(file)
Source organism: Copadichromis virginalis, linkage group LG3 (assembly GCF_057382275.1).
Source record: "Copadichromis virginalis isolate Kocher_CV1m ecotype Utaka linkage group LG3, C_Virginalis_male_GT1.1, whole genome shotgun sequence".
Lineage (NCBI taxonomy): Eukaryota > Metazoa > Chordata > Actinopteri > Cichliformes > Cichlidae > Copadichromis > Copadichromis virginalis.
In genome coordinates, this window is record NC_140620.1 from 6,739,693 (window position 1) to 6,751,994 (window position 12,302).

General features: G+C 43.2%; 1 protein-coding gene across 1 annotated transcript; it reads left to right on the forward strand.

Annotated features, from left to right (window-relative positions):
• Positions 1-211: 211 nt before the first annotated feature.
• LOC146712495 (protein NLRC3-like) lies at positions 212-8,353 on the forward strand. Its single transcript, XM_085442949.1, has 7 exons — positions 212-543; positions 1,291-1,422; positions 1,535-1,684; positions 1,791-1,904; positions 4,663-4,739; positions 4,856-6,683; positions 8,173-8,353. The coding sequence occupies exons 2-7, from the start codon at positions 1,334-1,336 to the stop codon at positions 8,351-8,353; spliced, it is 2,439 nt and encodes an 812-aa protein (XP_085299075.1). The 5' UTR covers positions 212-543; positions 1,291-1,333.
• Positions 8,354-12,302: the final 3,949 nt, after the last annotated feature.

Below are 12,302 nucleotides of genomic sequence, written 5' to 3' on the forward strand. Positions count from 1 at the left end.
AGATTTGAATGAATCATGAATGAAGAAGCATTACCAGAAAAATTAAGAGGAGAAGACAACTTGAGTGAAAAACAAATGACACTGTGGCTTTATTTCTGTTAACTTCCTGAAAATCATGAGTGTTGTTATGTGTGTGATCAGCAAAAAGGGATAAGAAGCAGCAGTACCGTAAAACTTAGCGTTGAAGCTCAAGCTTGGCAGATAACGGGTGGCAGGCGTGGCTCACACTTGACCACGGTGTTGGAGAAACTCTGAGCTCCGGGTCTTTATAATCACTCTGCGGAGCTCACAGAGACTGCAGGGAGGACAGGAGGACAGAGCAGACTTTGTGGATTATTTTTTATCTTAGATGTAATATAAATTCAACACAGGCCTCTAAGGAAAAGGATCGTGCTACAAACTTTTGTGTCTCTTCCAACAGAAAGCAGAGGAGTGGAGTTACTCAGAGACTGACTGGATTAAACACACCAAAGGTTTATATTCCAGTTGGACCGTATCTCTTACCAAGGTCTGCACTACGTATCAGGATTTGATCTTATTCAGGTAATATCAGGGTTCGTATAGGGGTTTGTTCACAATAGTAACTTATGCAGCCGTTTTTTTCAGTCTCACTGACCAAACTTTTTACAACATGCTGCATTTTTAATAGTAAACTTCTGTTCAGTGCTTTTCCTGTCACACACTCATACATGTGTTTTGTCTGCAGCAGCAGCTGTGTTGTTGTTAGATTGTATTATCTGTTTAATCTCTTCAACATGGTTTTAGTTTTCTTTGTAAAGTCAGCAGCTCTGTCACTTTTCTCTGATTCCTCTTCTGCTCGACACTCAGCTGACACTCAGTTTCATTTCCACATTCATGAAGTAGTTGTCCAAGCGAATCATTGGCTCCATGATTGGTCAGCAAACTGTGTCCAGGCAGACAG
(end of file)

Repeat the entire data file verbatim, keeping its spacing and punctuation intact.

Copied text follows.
Source organism: Copadichromis virginalis, linkage group LG3 (assembly GCF_057382275.1).
Source record: "Copadichromis virginalis isolate Kocher_CV1m ecotype Utaka linkage group LG3, C_Virginalis_male_GT1.1, whole genome shotgun sequence".
Lineage (NCBI taxonomy): Eukaryota > Metazoa > Chordata > Actinopteri > Cichliformes > Cichlidae > Copadichromis > Copadichromis virginalis.
In genome coordinates, this window is record NC_140620.1 from 6,739,693 (window position 1) to 6,751,994 (window position 12,302).

General features: G+C 43.2%; 1 protein-coding gene across 1 annotated transcript; it reads left to right on the forward strand.

Annotated features, from left to right (window-relative positions):
• Positions 1-211: 211 nt before the first annotated feature.
• LOC146712495 (protein NLRC3-like) lies at positions 212-8,353 on the forward strand. Its single transcript, XM_085442949.1, has 7 exons — positions 212-543; positions 1,291-1,422; positions 1,535-1,684; positions 1,791-1,904; positions 4,663-4,739; positions 4,856-6,683; positions 8,173-8,353. The coding sequence occupies exons 2-7, from the start codon at positions 1,334-1,336 to the stop codon at positions 8,351-8,353; spliced, it is 2,439 nt and encodes an 812-aa protein (XP_085299075.1). The 5' UTR covers positions 212-543; positions 1,291-1,333.
• Positions 8,354-12,302: the final 3,949 nt, after the last annotated feature.

Below are 12,302 nucleotides of genomic sequence, written 5' to 3' on the forward strand. Positions count from 1 at the left end.
AGATTTGAATGAATCATGAATGAAGAAGCATTACCAGAAAAATTAAGAGGAGAAGACAACTTGAGTGAAAAACAAATGACACTGTGGCTTTATTTCTGTTAACTTCCTGAAAATCATGAGTGTTGTTATGTGTGTGATCAGCAAAAAGGGATAAGAAGCAGCAGTACCGTAAAACTTAGCGTTGAAGCTCAAGCTTGGCAGATAACGGGTGGCAGGCGTGGCTCACACTTGACCACGGTGTTGGAGAAACTCTGAGCTCCGGGTCTTTATAATCACTCTGCGGAGCTCACAGAGACTGCAGGGAGGACAGGAGGACAGAGCAGACTTTGTGGATTATTTTTTATCTTAGATGTAATATAAATTCAACACAGGCCTCTAAGGAAAAGGATCGTGCTACAAACTTTTGTGTCTCTTCCAACAGAAAGCAGAGGAGTGGAGTTACTCAGAGACTGACTGGATTAAACACACCAAAGGTTTATATTCCAGTTGGACCGTATCTCTTACCAAGGTCTGCACTACGTATCAGGATTTGATCTTATTCAGGTAATATCAGGGTTCGTATAGGGGTTTGTTCACAATAGTAACTTATGCAGCCGTTTTTTTCAGTCTCACTGACCAAACTTTTTACAACATGCTGCATTTTTAATAGTAAACTTCTGTTCAGTGCTTTTCCTGTCACACACTCATACATGTGTTTTGTCTGCAGCAGCAGCTGTGTTGTTGTTAGATTGTATTATCTGTTTAATCTCTTCAACATGGTTTTAGTTTTCTTTGTAAAGTCAGCAGCTCTGTCACTTTTCTCTGATTCCTCTTCTGCTCGACACTCAGCTGACACTCAGTTTCATTTCCACATTCATGAAGTAGTTGTCCAAGCGAATCATTGGCTCCATGATTGGTCAGCAAACTGTGTCCAGGCAGACAG